Argument that SB 1437 applies to attempted murder
Martinez and Medrano applied for relief under Senate Bill 1437 because the prosecutor argued, and the court instructed the jury, that Martinez and Medrano could be convicted of attempted murder based on the now invalidated natural and probable consequences theory.
Prior to Senate Bill 1437’s enactment, a person who knowingly aided and abetted a crime, the natural and probable consequences of which was attempted murder or murder, could be convicted of not only the target crime but also of the resulting attempted murder or murder, but not first degree murder. (People v. Chiu (2014) 59 Cal.4th 155, 161, 166, 172 Cal.Rptr.3d 438, 325 P.3d 972; In re R.G., supra, at p. 144, 247 Cal.Rptr.3d 24.) “ ‘By its very nature, aider and abettor culpability under the natural and probable consequences doctrine is not premised upon the intention of the aider and abettor to commit the nontarget offense because the nontarget offense was not intended at all. It imposes vicarious liability for any offense committed by the direct perpetrator that is a natural and probable consequence of the target offense.’ ” (People v. Chiu, supra, 59 Cal.4th at p. 164, 172 Cal.Rptr.3d 438, 325 P.3d 972.)
The Court concluded that Senate Bill 1437 precludes any imposition of vicarious liability under the natural and probable consequences doctrine if the charged offense requires malice aforethought. Because malice cannot be imputed to a defendant who aids and abets a target offense without the intent to kill, the natural and probable consequences doctrine is no longer a viable theory of accomplice liability for attempted murder. Since “implied malice cannot support a conviction of an attempt to commit murder” (People v. Bland, supra, 28 Cal.4th at p. 327, 121 Cal.Rptr.2d 546, 48 P.3d 1107; see fn. 4, ante), the current version of section 188 requires proof the aider and abettor acted with the intent to kill while aiding and abetting the target offense.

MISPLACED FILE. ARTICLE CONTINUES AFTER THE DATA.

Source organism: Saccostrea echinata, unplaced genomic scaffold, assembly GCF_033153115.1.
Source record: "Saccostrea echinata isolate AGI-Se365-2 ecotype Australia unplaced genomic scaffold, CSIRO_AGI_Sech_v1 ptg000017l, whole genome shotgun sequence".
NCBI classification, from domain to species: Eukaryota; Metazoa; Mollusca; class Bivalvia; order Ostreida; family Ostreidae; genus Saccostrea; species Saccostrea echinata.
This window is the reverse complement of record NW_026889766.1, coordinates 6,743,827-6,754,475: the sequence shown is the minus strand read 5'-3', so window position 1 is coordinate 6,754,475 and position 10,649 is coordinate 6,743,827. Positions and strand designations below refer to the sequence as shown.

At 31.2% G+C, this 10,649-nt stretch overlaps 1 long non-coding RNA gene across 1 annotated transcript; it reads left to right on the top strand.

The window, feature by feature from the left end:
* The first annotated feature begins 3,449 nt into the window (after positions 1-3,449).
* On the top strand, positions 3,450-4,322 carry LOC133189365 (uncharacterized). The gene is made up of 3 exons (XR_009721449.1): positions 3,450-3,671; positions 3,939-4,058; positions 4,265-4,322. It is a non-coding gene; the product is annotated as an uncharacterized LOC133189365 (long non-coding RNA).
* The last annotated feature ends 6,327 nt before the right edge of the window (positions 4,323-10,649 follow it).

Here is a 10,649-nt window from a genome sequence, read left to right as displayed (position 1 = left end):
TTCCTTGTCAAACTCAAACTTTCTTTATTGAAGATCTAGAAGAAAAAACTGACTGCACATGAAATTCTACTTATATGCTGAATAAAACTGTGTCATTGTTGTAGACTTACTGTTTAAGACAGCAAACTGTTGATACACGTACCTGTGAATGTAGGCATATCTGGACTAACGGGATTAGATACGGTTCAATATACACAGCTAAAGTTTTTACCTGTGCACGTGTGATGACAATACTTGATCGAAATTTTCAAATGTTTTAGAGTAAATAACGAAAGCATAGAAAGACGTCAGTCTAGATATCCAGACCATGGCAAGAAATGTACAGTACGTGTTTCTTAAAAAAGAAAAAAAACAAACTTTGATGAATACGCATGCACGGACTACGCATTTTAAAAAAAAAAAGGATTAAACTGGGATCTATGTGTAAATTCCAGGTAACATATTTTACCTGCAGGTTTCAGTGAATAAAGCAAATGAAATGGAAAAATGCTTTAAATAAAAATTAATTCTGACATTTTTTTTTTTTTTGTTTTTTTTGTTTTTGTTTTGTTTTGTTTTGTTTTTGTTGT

In departing from the rulings in Lopez and Munoz, the Court found the legislative intent to restrict the imputation of malice in prosecutions for both murder and attempted murder is demonstrated by the precise language used to amend section 188 where it did not provide an exception for attempted murder
The Court found that Senate Bill 1437’s abrogation of the natural and probable consequences doctrine as stated in section 188, subdivision (a)(3) necessarily applies to attempted murder. To hold otherwise would ignore the plain language of the statute and conflict with the underlying policy of the legislation.
Martinez and Medrano cannot petition for re-sentencing under Section 1170.95
The plain language of section 1170.95, subdivision (a) limits relief to persons “convicted of felony murder or murder under a natural and probable consequences theory [to] file a petition with the court ….” No language in section 1170.95 references relief to persons convicted of attempted murder. The legislative history of Senate Bill 1437 supports the conclusion section 1170.95 was intended to apply only to persons convicted of murder.
Martinez and Medrano may not obtain relief at the trial court level pursuant to section 1170.95’s petition procedure, but may, based on the Estrada rule (In re Estrada, supra, 63 Cal.2d 740, 48 Cal.Rptr. 172, 408 P.2d 948 bring their claims on direct appeal.
“[N]o part of [the Penal Code] is retroactive, unless expressly so declared.” However, “new laws that reduce the punishment for a crime are presumptively to be applied to defendants whose judgments are not yet final.” (People v. Conley, supra, 63 Cal.4th at p. 656, 203 Cal.Rptr.3d 622, 373 P.3d 435, citing In re Estrada, supra, 63 Cal.2d 740, 48 Cal.Rptr. 172, 408 P.2d 948.)
The attempted murder convictions for Medrano and Martinez are reversed.